But I don’t want to overplay this. Most modern music, including that Eminem stuff, is less complex and was competently delivered. In fact, once I’d made suitable EQ playback settings, it was very enjoyable. The headphones, in addition to the strong bass, are powerfully punchy.
By default – or using the “Signature Sound” setting in the Audio Settings – the treble is prominent, verging on nasty. Dragging down the 1kHz, 2kHz, 8kHz and especially the 4kHz sliders tamed that.
That’s fair enough. A gaming headset is going to be optimised for locating sounds in space, a slightly hot treble helps in that.
So, just do that adjustment in the Audio Settings tab of the controller and save it to a preset – I called it “Music” – and switch that EQ setting on when you’re feeling in the mood to partake of a little music.
Elite Atlas Aero game sound
I’m not really a gamer, which is why I focussed on music sound. But I went to YouTube and played a bunch of game play clips, playing around with the 3D Audio settings in the Turtle Beach Control Studio, and the Game Spatializer.
I have to say, the games sounded very exciting. Gunshots delivered a power punch. Sounds seemed well located in space. One game had wonderfully eerie binaural recording that could convince one to abandon speakers and stick to headphones all the time. The eeriness was carried through brilliantly by these headphones.
Recording sound quality
Windows reported that the digital audio quality for both recording and playback with the Turtle Beach Elite Atlas Aero headset was locked into 16 bits and 48kHz sampling. I haven’t examined games, but the standard for movies is 48kHz (as opposed to CDs and most streaming music, which is 44.1kHz – don’t worry, the computer will convert the sampling frequency).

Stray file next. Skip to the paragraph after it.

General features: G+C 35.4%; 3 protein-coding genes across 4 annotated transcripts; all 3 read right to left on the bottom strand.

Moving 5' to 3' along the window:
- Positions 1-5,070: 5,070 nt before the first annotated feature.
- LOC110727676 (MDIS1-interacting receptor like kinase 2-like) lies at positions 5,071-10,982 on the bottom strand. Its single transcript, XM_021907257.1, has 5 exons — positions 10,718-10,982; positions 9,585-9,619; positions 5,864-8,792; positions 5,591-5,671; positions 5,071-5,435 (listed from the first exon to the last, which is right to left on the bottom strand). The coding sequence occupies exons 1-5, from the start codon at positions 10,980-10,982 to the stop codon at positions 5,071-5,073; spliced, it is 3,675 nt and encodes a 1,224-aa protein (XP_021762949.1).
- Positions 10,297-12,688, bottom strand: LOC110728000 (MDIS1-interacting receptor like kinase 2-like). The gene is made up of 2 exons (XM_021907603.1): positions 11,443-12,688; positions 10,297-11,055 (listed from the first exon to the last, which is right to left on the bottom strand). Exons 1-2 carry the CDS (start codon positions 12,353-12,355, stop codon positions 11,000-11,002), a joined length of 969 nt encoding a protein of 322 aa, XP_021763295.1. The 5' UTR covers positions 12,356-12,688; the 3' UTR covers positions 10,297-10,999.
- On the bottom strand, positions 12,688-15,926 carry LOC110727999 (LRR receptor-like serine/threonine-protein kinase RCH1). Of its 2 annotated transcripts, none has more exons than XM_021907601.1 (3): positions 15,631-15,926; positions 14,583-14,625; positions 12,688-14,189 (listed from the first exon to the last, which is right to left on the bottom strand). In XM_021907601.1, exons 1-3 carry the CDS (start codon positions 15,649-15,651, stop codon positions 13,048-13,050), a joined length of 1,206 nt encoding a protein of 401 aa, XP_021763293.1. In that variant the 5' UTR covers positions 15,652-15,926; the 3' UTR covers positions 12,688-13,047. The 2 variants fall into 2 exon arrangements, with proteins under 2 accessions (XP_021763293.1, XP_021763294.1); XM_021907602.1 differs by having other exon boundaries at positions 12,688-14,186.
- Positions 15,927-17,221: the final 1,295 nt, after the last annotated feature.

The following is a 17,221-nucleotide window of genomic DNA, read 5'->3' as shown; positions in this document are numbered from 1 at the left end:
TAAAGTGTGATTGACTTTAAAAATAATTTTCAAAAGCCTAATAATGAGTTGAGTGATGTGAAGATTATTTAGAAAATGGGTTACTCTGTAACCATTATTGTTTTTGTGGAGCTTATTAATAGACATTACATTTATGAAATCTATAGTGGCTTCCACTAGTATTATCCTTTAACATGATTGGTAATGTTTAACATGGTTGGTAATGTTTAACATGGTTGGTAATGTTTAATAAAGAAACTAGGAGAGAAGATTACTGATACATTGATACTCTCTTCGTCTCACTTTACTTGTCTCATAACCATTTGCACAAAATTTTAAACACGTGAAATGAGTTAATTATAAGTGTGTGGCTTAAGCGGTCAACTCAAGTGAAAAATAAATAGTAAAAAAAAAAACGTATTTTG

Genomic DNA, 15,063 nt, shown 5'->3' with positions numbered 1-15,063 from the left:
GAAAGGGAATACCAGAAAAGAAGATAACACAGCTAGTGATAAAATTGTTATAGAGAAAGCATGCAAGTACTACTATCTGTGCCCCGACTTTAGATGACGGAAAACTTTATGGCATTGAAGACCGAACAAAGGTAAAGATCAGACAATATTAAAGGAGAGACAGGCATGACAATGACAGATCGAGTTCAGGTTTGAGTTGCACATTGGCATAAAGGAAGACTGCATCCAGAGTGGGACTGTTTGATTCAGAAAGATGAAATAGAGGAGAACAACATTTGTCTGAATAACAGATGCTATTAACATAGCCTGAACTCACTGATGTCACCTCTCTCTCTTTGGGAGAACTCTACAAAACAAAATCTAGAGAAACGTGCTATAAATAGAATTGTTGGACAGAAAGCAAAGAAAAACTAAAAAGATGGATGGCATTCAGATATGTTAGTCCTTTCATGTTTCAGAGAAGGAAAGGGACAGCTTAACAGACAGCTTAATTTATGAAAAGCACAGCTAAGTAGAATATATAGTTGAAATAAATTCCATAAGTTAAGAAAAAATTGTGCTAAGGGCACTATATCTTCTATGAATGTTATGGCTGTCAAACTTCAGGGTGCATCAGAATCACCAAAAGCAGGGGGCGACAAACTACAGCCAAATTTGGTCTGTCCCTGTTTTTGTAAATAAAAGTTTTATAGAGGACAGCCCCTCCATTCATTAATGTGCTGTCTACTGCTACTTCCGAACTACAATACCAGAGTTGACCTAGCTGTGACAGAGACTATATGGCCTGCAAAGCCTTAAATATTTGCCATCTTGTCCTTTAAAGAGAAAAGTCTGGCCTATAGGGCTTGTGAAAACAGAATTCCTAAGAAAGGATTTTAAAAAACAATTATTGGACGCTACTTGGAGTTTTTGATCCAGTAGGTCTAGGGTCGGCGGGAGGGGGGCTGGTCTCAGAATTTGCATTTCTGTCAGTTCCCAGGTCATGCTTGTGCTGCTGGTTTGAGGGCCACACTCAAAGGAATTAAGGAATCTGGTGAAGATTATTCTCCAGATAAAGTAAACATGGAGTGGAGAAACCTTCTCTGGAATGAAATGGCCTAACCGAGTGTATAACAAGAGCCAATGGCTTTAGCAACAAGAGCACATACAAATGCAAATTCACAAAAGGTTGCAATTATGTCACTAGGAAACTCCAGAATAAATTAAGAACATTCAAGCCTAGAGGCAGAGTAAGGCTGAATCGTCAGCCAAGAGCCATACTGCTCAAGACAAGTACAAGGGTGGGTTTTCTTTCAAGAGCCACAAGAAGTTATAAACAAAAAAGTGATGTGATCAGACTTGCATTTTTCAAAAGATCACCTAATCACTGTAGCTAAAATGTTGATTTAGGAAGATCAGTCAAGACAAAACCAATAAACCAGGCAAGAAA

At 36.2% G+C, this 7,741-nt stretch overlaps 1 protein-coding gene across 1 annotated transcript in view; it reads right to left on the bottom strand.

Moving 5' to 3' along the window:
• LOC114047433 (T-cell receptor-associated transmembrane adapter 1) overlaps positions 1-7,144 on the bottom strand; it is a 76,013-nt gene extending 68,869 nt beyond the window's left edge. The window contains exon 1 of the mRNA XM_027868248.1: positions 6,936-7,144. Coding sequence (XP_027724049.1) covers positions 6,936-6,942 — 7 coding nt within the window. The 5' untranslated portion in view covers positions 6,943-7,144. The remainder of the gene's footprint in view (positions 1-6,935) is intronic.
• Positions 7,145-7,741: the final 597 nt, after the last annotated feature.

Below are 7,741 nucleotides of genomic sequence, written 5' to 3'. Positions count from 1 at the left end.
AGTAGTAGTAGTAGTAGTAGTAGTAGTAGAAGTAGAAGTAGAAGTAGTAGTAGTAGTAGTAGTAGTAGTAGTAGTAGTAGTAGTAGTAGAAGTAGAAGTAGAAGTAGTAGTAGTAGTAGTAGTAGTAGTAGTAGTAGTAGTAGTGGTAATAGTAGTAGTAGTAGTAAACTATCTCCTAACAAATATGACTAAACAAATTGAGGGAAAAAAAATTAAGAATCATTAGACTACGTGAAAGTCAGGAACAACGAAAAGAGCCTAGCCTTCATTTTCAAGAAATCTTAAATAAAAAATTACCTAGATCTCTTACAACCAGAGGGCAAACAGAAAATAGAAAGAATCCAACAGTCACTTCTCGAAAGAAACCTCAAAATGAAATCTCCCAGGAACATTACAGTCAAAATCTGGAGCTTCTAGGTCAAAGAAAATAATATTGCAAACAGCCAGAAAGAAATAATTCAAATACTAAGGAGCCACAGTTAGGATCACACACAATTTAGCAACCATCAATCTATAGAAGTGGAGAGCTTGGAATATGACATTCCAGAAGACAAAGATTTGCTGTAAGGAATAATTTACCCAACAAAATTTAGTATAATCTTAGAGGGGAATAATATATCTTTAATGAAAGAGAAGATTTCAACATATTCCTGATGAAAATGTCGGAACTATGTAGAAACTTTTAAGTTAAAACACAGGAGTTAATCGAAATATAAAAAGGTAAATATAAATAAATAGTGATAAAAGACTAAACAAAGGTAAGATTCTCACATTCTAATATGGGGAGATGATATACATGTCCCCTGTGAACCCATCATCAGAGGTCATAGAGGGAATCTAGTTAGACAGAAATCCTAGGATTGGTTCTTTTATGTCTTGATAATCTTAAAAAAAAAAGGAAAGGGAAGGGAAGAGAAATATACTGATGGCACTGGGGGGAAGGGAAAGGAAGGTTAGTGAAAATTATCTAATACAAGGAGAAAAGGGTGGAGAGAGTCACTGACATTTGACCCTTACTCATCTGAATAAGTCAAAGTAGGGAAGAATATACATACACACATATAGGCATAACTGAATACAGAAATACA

A bit of googling around suggests that some games use 44.1kHz but most use 48kHz (and “a few of them mix both … stupid devs”), so a fixed 48kHz seems a sensible choice.
I tried some recording and playback using the Turtle Beach Elite Atlas Aero headset to see how it sounded. Using the playback EQ settings I’d been using for music, my voice sounded pretty dead, lacking upper harmonics. Even with the “Signature Sound” EQ, it was a little dull.
I plugged a Blue Yeti X microphone (review to come in a few days) into the PC, and re-recorded the same words I’d previously spoken. Then I played them back. Now they were lively and clear and realistic.
To be clear, you’ll be using the microphone on the Turtle Beach Elite Atlas Aero headset primarily for communicating with fellow gamers, not recording the vocals of the latest opera. And you can tweak the frequency balance with the EQ facility. Just don’t expect a lot of high fidelity from it.
The Turtle Beach Elite Atlas Aero wireless gaming headset is a first glass set of gaming headphones. With very low latency and a strong, dynamic performance, gamers should love it.
Turtle Beach’s website for the product is here.